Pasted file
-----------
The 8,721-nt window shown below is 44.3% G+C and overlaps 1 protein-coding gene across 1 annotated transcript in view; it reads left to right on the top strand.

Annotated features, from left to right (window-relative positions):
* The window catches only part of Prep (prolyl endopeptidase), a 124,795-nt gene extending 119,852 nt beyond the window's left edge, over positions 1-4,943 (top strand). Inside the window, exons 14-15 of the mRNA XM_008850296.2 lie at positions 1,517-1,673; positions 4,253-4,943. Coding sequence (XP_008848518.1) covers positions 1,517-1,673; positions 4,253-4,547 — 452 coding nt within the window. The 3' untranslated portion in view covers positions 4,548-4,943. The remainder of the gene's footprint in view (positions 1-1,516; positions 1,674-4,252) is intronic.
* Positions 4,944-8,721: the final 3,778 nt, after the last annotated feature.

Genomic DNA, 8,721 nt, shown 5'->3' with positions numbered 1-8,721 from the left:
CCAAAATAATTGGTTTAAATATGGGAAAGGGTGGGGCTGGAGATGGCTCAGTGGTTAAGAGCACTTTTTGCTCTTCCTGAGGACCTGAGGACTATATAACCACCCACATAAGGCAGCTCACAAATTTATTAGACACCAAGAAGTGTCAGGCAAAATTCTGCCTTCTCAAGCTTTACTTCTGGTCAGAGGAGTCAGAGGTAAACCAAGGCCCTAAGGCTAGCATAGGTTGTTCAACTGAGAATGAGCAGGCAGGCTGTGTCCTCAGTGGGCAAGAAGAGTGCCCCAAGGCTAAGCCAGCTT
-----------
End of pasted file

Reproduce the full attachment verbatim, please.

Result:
The 8,721-nt window shown below is 44.3% G+C and overlaps 1 protein-coding gene across 1 annotated transcript in view; it reads left to right on the top strand.

Annotated features, from left to right (window-relative positions):
* The window catches only part of Prep (prolyl endopeptidase), a 124,795-nt gene extending 119,852 nt beyond the window's left edge, over positions 1-4,943 (top strand). Inside the window, exons 14-15 of the mRNA XM_008850296.2 lie at positions 1,517-1,673; positions 4,253-4,943. Coding sequence (XP_008848518.1) covers positions 1,517-1,673; positions 4,253-4,547 — 452 coding nt within the window. The 3' untranslated portion in view covers positions 4,548-4,943. The remainder of the gene's footprint in view (positions 1-1,516; positions 1,674-4,252) is intronic.
* Positions 4,944-8,721: the final 3,778 nt, after the last annotated feature.

Genomic DNA, 8,721 nt, shown 5'->3' with positions numbered 1-8,721 from the left:
CCAAAATAATTGGTTTAAATATGGGAAAGGGTGGGGCTGGAGATGGCTCAGTGGTTAAGAGCACTTTTTGCTCTTCCTGAGGACCTGAGGACTATATAACCACCCACATAAGGCAGCTCACAAATTTATTAGACACCAAGAAGTGTCAGGCAAAATTCTGCCTTCTCAAGCTTTACTTCTGGTCAGAGGAGTCAGAGGTAAACCAAGGCCCTAAGGCTAGCATAGGTTGTTCAACTGAGAATGAGCAGGCAGGCTGTGTCCTCAGTGGGCAAGAAGAGTGCCCCAAGGCTAAGCCAGCTT